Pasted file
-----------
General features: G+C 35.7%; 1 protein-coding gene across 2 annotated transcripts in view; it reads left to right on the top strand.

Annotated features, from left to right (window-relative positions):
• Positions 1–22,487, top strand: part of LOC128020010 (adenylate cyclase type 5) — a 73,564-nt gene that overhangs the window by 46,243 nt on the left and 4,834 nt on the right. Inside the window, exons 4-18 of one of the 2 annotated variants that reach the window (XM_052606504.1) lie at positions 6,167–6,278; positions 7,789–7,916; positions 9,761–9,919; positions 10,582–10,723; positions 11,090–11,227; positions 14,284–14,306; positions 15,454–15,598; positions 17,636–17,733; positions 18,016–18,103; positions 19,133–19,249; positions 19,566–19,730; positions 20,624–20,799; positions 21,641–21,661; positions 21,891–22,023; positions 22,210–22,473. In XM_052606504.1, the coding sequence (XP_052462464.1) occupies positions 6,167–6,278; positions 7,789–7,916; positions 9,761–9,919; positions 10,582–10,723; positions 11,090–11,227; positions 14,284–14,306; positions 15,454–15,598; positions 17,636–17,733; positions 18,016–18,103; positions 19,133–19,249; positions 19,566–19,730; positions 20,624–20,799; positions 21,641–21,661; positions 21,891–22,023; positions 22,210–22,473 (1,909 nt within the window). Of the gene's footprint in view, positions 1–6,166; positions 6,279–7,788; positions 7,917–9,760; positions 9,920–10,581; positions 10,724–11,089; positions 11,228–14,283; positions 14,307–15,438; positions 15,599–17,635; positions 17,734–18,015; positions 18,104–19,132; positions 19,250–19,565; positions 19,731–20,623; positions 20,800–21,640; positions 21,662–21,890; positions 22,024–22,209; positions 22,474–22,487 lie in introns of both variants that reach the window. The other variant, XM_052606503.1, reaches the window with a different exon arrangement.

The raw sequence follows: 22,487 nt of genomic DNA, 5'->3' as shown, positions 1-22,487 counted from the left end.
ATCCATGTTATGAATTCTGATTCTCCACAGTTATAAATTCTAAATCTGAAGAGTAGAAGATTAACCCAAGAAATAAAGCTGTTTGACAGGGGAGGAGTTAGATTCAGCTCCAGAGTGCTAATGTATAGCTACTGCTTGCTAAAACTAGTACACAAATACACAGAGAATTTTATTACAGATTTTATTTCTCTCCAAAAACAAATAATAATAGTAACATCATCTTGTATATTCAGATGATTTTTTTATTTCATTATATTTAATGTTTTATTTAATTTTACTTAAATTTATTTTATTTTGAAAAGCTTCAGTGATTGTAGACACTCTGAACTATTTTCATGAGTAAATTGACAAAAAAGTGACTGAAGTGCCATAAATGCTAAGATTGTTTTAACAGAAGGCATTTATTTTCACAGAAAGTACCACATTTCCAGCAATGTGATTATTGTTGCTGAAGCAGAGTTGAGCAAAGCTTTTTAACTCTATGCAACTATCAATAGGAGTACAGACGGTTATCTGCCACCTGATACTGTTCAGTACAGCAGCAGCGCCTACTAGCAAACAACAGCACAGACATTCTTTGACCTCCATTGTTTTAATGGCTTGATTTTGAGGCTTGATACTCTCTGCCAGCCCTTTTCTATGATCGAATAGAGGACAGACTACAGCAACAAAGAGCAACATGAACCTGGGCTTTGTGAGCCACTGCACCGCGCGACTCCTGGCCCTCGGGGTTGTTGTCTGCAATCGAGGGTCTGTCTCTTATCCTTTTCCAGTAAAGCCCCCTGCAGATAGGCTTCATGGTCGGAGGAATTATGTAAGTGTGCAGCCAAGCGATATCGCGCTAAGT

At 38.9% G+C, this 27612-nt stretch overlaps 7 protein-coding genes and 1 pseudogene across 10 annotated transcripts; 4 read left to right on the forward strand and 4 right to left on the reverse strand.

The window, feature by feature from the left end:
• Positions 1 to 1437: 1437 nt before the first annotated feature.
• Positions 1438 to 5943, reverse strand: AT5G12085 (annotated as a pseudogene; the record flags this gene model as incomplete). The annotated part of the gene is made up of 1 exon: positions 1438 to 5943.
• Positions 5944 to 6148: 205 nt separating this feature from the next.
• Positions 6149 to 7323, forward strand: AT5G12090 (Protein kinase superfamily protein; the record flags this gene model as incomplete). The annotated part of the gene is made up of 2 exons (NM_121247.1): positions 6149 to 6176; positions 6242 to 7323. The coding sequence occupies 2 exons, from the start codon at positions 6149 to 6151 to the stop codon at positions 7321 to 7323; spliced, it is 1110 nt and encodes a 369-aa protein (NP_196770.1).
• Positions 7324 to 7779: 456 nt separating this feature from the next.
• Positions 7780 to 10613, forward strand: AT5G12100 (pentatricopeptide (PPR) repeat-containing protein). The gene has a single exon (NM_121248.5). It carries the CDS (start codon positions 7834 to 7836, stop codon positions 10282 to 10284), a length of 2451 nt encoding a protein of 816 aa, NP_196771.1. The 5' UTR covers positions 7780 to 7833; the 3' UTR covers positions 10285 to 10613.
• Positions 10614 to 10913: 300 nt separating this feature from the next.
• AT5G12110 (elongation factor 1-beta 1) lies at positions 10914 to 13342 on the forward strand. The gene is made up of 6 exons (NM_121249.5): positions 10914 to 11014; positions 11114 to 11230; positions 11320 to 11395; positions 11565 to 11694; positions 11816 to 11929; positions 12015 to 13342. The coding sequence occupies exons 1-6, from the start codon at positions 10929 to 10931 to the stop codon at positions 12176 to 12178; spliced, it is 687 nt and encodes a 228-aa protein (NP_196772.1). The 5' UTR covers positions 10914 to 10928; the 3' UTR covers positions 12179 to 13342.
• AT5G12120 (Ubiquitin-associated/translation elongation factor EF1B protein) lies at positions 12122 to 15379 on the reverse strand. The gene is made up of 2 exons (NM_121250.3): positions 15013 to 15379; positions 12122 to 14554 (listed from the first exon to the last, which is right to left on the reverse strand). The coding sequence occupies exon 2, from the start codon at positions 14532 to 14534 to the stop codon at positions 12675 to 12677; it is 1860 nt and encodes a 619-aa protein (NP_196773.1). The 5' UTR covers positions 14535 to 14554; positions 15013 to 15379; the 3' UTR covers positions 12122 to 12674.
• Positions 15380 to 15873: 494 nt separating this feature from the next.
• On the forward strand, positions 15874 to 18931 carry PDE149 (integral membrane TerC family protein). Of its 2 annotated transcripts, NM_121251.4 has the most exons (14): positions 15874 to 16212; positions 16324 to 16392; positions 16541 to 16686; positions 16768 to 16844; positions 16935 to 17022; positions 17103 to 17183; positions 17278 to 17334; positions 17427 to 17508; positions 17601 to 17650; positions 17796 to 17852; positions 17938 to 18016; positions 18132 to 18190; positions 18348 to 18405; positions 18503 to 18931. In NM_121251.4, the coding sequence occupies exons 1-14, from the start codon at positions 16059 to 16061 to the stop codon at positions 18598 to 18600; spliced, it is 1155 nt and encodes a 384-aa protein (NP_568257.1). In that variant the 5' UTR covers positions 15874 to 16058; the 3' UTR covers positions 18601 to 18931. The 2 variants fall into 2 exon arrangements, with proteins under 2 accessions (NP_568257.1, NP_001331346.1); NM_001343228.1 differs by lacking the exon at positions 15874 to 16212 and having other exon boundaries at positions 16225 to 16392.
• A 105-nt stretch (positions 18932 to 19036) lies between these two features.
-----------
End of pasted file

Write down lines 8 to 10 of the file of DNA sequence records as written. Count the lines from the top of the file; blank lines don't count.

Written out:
• Positions 1 to 1437: 1437 nt before the first annotated feature.
• Positions 1438 to 5943, reverse strand: AT5G12085 (annotated as a pseudogene; the record flags this gene model as incomplete). The annotated part of the gene is made up of 1 exon: positions 1438 to 5943.
• Positions 5944 to 6148: 205 nt separating this feature from the next.